"No, don't be a stupid jerk. The moon doesn't move."

But my brother could be wrong about things. The Bird, my sister, was nicer. She said it looks like the moon is moving but that has to do with my eyes and a big word that sounded like "purse sessions." That was too hard to ask about.

So Mom was done at Friestadt's and had her crinkly white package and only one more stop, not like the long trip when I first went with her to get Husky clothes and Hush Puppy shoes from a man named Thom McCan. How can a Tom be a Mick in a can? Thom McCan can! You got a clicker thing, too, with Mr. Peanut on it. Mr. Peanut was smart and he could dance with a cane. I hoped to meet him on TV.

Then we went into the building I liked so much because it was like the back of the church only it wasn't as hard with the clock never moving as the church. Mom said it was the Licker store. But I saw the red letters and they were cherry colored and I would like to lick a cherry colored letter. But also I was pretty smart and I knew the "Q" and the "U" could be tricky. Some times they made a "Kweh" sound and some times just a "Kay" sound. My brother said it was a French word but Frenchie was the guy who fixed bicycles and that brother of mine, I had better keep an eye on him because he was always up to something Dad called Dee-Link-Went. My brother knew hoodlums! But George and Tommy and Essy were nice, like my brother was nice. Sometimes.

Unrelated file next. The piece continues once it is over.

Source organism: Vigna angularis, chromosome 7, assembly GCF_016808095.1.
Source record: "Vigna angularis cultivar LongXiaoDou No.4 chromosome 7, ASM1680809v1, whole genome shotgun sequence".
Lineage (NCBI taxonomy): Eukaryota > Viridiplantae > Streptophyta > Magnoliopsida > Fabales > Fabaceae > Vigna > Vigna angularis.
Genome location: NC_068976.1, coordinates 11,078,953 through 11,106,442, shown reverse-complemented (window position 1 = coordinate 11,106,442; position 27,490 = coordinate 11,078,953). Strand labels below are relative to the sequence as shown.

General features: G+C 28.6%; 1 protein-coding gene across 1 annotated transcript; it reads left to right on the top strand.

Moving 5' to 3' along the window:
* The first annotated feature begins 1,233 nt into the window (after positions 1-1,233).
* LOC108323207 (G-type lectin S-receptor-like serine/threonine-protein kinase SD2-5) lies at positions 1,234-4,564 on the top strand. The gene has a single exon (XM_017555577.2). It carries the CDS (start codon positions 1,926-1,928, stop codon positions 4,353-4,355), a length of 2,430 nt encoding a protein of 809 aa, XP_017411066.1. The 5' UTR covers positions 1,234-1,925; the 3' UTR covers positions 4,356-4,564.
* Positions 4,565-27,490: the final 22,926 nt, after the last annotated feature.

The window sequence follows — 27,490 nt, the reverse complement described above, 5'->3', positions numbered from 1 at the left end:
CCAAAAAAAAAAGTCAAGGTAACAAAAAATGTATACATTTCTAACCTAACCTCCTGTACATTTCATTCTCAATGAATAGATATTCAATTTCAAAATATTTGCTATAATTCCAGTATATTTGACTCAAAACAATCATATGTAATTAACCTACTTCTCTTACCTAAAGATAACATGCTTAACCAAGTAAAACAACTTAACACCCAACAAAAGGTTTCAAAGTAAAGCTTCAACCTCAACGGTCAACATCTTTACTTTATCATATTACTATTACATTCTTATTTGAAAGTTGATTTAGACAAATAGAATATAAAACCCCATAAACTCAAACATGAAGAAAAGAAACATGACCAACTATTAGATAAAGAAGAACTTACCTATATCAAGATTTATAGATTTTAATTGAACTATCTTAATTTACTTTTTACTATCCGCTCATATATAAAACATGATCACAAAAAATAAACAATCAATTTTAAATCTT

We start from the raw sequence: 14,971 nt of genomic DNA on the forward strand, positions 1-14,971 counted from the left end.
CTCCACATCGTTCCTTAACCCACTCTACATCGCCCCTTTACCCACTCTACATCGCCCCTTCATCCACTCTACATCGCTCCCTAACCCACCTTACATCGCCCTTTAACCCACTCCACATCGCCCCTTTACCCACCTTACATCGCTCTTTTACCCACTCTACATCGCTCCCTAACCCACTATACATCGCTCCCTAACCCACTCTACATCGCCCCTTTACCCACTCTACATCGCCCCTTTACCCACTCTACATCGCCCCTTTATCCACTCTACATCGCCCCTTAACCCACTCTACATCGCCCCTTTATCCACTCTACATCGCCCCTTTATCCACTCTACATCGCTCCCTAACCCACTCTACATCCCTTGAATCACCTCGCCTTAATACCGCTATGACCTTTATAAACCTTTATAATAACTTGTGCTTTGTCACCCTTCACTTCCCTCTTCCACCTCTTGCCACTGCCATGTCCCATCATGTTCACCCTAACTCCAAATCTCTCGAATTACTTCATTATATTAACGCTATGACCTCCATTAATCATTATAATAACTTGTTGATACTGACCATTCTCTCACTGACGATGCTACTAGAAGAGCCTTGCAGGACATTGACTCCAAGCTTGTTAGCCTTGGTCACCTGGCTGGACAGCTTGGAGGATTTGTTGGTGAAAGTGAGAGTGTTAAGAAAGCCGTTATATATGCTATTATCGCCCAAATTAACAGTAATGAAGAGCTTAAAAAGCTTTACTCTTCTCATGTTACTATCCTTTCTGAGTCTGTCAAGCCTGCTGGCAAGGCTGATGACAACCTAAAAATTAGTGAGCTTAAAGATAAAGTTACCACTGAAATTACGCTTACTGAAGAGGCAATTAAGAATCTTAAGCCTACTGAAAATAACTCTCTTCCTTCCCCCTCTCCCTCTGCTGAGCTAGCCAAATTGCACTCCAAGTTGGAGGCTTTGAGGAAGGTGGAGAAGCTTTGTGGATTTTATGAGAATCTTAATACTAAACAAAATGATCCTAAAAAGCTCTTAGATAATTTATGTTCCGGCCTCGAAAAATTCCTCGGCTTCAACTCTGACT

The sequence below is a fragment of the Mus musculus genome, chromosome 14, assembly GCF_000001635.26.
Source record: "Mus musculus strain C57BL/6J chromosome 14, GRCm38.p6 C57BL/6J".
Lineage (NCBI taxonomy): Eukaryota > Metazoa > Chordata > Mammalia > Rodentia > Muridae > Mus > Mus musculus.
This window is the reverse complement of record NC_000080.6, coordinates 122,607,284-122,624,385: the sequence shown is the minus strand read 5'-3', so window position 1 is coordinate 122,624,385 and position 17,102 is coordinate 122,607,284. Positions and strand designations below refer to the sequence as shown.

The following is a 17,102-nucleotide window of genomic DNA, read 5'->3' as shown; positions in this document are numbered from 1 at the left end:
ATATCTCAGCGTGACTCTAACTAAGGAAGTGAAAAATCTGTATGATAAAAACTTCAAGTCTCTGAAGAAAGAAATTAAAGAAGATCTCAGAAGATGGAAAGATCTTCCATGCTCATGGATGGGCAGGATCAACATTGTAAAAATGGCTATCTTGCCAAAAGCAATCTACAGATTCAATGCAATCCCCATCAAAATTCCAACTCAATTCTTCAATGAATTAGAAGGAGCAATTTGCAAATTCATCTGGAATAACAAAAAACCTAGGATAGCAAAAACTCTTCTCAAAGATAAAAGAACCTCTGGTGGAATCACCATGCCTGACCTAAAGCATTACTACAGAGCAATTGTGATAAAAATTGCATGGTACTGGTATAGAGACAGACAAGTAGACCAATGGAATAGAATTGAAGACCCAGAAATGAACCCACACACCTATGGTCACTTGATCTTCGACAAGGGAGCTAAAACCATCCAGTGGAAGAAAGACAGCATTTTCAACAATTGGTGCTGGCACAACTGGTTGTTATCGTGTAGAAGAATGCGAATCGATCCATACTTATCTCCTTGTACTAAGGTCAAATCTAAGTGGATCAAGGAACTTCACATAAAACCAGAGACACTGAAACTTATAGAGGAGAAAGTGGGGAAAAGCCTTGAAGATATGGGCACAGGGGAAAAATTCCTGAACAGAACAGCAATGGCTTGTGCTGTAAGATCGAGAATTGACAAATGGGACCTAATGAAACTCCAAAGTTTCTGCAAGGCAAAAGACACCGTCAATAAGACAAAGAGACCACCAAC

O that store was wonderful! The floor checker-boarded right up to the counter where the Sandman stood smiling. The mahogany shelves were lined with jeweled bottles full of gem colored wonder juices that made Mom and Dad so happy they fell out of chairs and so mad they hated each other with words and then slaps and then the brother and me ... O, not yet with that.

Mom got one of those nice chestnut colored bottles with a gold label and she talked to the Sandman.

"Sandy, I want a little something to help him, what do you think?"

And Sandy came around the counter touching Mom at the elbow of her sailboat overcoat and I did not like the touching.

"Well, let's see. You like candy, Frankie?" Sandy was a smiling guy with flat black hair and a strip of scalp Dad called "apart."

"Yeh!" I said.

And so it was done. I got my first bottle. It was Rock n' Rye -- six honey golden ounces in a nice little bottle with a picture and good letters. My very first introduction to the thing that could make the scare go away so I wouldn't be a " 'fraidy cat" no more and I could be like "John Wayne" who the brother was very good at sounding like, although he did Kirk Douglas much better, probably because they had the same name: Douglas.

And I drank half one day and half the next. Both times were very good. Very good indeed.

– Franklin Crawford, A recovered Alcoholic who doesn't see it exactly the way everybody else does and that's the way it should be

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Last Updated on Wednesday, 02 January 2013 19:35